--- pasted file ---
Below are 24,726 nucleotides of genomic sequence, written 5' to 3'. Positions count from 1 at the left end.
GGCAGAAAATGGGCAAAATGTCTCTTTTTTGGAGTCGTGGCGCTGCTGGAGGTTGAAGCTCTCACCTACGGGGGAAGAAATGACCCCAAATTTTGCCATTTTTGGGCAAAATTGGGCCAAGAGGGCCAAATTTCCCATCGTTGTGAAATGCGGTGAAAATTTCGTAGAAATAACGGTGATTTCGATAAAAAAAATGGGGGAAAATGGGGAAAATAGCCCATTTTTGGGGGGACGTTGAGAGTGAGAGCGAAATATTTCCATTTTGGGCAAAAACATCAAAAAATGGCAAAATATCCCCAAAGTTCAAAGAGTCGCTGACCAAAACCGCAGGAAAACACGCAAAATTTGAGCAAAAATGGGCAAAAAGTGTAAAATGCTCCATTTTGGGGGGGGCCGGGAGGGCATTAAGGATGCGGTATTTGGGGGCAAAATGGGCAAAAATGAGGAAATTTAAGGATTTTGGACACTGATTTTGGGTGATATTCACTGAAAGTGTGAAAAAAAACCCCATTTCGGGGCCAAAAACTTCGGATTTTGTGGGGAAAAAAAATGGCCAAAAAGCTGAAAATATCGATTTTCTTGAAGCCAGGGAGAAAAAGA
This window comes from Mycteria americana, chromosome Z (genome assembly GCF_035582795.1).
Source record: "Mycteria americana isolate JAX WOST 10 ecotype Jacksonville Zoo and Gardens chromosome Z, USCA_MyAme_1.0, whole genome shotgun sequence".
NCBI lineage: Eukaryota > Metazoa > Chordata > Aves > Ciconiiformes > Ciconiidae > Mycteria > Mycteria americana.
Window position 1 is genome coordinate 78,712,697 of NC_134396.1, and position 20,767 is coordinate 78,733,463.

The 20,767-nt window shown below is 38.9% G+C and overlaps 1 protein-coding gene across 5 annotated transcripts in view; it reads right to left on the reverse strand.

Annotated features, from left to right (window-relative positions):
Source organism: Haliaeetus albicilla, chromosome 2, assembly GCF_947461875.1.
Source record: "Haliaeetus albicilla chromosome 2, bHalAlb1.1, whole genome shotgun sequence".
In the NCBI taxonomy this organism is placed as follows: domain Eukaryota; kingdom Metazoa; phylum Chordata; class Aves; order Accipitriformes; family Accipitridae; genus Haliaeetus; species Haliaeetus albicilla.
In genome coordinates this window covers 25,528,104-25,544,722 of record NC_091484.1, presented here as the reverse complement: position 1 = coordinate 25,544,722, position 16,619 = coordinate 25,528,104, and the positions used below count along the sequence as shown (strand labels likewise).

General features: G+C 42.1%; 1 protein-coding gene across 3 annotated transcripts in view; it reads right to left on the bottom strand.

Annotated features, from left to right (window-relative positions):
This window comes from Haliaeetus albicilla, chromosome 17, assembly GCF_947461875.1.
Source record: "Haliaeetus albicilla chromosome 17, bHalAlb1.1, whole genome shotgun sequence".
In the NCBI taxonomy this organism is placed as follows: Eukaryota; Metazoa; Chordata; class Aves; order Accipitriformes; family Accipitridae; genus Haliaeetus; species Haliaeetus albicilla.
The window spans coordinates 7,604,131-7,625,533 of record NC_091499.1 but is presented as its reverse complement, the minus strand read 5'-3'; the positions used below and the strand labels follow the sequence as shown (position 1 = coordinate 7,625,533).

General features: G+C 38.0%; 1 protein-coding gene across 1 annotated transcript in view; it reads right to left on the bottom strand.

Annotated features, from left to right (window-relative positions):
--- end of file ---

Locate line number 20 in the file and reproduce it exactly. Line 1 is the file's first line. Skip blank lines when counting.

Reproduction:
Annotated features, from left to right (window-relative positions):